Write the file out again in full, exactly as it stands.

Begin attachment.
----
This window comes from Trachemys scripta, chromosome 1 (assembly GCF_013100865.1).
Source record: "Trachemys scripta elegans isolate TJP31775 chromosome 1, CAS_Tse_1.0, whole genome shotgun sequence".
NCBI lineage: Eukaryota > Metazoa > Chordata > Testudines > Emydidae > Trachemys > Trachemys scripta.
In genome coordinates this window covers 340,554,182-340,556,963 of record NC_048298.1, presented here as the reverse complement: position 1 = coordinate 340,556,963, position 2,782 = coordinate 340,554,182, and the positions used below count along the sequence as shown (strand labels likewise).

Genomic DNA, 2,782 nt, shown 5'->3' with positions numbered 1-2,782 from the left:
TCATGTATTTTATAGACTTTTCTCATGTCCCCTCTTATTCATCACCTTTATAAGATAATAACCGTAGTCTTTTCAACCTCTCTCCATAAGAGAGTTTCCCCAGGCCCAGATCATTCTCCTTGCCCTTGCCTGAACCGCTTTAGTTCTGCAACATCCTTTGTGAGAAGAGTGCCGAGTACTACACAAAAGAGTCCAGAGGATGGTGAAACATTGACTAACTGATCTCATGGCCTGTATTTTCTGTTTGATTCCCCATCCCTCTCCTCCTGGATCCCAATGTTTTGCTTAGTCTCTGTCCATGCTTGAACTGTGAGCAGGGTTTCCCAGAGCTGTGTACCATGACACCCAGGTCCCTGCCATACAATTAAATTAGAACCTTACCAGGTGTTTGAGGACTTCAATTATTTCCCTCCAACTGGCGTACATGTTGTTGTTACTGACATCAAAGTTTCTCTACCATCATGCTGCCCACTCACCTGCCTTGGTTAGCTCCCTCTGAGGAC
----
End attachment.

This window comes from Trachemys scripta, chromosome 1 (assembly GCF_013100865.1).
Source record: "Trachemys scripta elegans isolate TJP31775 chromosome 1, CAS_Tse_1.0, whole genome shotgun sequence".
NCBI lineage: Eukaryota > Metazoa > Chordata > Testudines > Emydidae > Trachemys > Trachemys scripta.
In genome coordinates this window covers 340,554,182-340,556,963 of record NC_048298.1, presented here as the reverse complement: position 1 = coordinate 340,556,963, position 2,782 = coordinate 340,554,182, and the positions used below count along the sequence as shown (strand labels likewise).

Genomic DNA, 2,782 nt, shown 5'->3' with positions numbered 1-2,782 from the left:
TCATGTATTTTATAGACTTTTCTCATGTCCCCTCTTATTCATCACCTTTATAAGATAATAACCGTAGTCTTTTCAACCTCTCTCCATAAGAGAGTTTCCCCAGGCCCAGATCATTCTCCTTGCCCTTGCCTGAACCGCTTTAGTTCTGCAACATCCTTTGTGAGAAGAGTGCCGAGTACTACACAAAAGAGTCCAGAGGATGGTGAAACATTGACTAACTGATCTCATGGCCTGTATTTTCTGTTTGATTCCCCATCCCTCTCCTCCTGGATCCCAATGTTTTGCTTAGTCTCTGTCCATGCTTGAACTGTGAGCAGGGTTTCCCAGAGCTGTGTACCATGACACCCAGGTCCCTGCCATACAATTAAATTAGAACCTTACCAGGTGTTTGAGGACTTCAATTATTTCCCTCCAACTGGCGTACATGTTGTTGTTACTGACATCAAAGTTTCTCTACCATCATGCTGCCCACTCACCTGCCTTGGTTAGCTCCCTCTGAGGAC